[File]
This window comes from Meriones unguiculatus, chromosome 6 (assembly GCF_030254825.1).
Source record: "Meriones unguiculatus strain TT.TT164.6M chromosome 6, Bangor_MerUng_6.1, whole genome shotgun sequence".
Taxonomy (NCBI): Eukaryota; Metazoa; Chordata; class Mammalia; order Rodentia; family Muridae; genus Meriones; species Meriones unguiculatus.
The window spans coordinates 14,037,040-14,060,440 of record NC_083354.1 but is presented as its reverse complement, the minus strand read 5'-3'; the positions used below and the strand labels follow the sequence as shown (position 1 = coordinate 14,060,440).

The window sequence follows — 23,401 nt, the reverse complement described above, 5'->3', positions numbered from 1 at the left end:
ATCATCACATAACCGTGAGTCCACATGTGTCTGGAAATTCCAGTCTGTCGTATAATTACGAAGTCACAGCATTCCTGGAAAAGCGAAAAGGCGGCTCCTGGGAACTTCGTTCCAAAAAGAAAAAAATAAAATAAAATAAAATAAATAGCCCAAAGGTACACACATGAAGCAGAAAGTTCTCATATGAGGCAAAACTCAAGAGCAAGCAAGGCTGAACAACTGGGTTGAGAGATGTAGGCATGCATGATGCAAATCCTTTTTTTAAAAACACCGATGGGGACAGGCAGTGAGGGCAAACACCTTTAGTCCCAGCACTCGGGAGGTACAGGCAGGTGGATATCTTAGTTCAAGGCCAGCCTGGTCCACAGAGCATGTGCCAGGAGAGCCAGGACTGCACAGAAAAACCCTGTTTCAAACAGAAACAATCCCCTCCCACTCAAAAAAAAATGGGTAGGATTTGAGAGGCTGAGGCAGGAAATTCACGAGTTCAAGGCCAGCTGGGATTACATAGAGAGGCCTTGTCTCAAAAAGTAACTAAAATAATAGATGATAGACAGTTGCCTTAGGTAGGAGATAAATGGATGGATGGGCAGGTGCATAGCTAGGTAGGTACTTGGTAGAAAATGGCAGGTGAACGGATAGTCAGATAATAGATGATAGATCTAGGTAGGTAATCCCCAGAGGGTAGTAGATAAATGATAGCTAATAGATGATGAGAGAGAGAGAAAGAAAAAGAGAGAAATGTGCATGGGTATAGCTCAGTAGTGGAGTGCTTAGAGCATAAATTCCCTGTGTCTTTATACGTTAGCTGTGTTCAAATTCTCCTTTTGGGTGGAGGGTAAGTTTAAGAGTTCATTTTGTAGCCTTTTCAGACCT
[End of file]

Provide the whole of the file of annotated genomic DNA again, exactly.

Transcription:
This window comes from Meriones unguiculatus, chromosome 6 (assembly GCF_030254825.1).
Source record: "Meriones unguiculatus strain TT.TT164.6M chromosome 6, Bangor_MerUng_6.1, whole genome shotgun sequence".
Taxonomy (NCBI): Eukaryota; Metazoa; Chordata; class Mammalia; order Rodentia; family Muridae; genus Meriones; species Meriones unguiculatus.
The window spans coordinates 14,037,040-14,060,440 of record NC_083354.1 but is presented as its reverse complement, the minus strand read 5'-3'; the positions used below and the strand labels follow the sequence as shown (position 1 = coordinate 14,060,440).

The window sequence follows — 23,401 nt, the reverse complement described above, 5'->3', positions numbered from 1 at the left end:
ATCATCACATAACCGTGAGTCCACATGTGTCTGGAAATTCCAGTCTGTCGTATAATTACGAAGTCACAGCATTCCTGGAAAAGCGAAAAGGCGGCTCCTGGGAACTTCGTTCCAAAAAGAAAAAAATAAAATAAAATAAAATAAATAGCCCAAAGGTACACACATGAAGCAGAAAGTTCTCATATGAGGCAAAACTCAAGAGCAAGCAAGGCTGAACAACTGGGTTGAGAGATGTAGGCATGCATGATGCAAATCCTTTTTTTAAAAACACCGATGGGGACAGGCAGTGAGGGCAAACACCTTTAGTCCCAGCACTCGGGAGGTACAGGCAGGTGGATATCTTAGTTCAAGGCCAGCCTGGTCCACAGAGCATGTGCCAGGAGAGCCAGGACTGCACAGAAAAACCCTGTTTCAAACAGAAACAATCCCCTCCCACTCAAAAAAAAATGGGTAGGATTTGAGAGGCTGAGGCAGGAAATTCACGAGTTCAAGGCCAGCTGGGATTACATAGAGAGGCCTTGTCTCAAAAAGTAACTAAAATAATAGATGATAGACAGTTGCCTTAGGTAGGAGATAAATGGATGGATGGGCAGGTGCATAGCTAGGTAGGTACTTGGTAGAAAATGGCAGGTGAACGGATAGTCAGATAATAGATGATAGATCTAGGTAGGTAATCCCCAGAGGGTAGTAGATAAATGATAGCTAATAGATGATGAGAGAGAGAGAAAGAAAAAGAGAGAAATGTGCATGGGTATAGCTCAGTAGTGGAGTGCTTAGAGCATAAATTCCCTGTGTCTTTATACGTTAGCTGTGTTCAAATTCTCCTTTTGGGTGGAGGGTAAGTTTAAGAGTTCATTTTGTAGCCTTTTCAGACCT